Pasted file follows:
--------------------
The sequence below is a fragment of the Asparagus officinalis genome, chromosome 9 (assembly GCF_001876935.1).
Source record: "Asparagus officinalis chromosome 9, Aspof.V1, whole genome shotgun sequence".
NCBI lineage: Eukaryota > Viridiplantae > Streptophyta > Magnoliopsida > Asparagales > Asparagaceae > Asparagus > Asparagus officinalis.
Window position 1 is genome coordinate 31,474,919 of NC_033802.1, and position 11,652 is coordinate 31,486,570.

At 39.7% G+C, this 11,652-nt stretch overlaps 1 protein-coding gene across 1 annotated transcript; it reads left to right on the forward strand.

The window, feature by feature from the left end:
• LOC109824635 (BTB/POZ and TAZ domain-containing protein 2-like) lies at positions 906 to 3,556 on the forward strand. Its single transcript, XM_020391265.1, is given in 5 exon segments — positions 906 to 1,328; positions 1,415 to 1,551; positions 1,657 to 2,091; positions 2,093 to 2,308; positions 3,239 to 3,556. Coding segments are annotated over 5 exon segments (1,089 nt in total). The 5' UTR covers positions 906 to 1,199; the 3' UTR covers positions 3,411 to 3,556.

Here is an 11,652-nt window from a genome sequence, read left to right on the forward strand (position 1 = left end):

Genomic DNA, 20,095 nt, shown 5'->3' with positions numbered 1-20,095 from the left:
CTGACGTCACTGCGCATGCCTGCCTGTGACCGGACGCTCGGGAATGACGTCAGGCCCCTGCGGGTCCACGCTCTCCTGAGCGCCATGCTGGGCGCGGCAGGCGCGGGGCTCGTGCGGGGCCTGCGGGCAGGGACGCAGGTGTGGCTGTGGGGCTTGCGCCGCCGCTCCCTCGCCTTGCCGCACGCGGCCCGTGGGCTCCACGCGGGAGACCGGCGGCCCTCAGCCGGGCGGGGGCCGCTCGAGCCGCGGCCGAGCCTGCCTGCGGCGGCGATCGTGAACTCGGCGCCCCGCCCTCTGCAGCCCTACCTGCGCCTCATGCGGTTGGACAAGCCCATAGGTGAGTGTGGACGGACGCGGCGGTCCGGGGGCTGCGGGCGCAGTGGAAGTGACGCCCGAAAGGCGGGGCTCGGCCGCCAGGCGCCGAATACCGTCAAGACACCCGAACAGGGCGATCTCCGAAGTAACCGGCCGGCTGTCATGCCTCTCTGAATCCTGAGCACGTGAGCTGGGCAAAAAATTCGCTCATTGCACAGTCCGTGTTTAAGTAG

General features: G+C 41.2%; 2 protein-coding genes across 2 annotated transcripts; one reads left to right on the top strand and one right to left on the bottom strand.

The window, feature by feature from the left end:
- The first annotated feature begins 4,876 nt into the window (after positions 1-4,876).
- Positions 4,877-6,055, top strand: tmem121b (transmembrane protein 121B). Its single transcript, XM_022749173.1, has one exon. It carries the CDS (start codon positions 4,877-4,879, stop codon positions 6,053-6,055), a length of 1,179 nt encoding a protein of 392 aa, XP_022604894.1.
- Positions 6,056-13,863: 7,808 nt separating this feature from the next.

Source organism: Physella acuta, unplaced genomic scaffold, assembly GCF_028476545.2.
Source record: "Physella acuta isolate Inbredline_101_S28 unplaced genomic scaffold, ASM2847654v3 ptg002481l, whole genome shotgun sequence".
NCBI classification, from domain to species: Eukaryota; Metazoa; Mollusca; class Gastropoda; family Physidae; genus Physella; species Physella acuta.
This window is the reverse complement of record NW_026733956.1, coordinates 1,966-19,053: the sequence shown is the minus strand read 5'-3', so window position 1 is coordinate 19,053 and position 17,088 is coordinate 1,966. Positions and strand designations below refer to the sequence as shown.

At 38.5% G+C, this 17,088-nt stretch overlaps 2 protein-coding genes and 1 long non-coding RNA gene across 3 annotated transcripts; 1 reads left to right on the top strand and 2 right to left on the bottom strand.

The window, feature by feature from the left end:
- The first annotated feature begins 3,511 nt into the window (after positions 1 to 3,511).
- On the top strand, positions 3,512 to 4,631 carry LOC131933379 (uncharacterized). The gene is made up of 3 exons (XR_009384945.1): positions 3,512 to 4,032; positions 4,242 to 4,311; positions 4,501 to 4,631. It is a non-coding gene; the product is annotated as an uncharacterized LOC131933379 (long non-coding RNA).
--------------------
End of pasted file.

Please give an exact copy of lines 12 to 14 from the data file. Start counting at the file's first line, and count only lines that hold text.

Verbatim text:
The window, feature by feature from the left end:
- The first annotated feature begins 4,876 nt into the window (after positions 1-4,876).
- Positions 4,877-6,055, top strand: tmem121b (transmembrane protein 121B). Its single transcript, XM_022749173.1, has one exon. It carries the CDS (start codon positions 4,877-4,879, stop codon positions 6,053-6,055), a length of 1,179 nt encoding a protein of 392 aa, XP_022604894.1.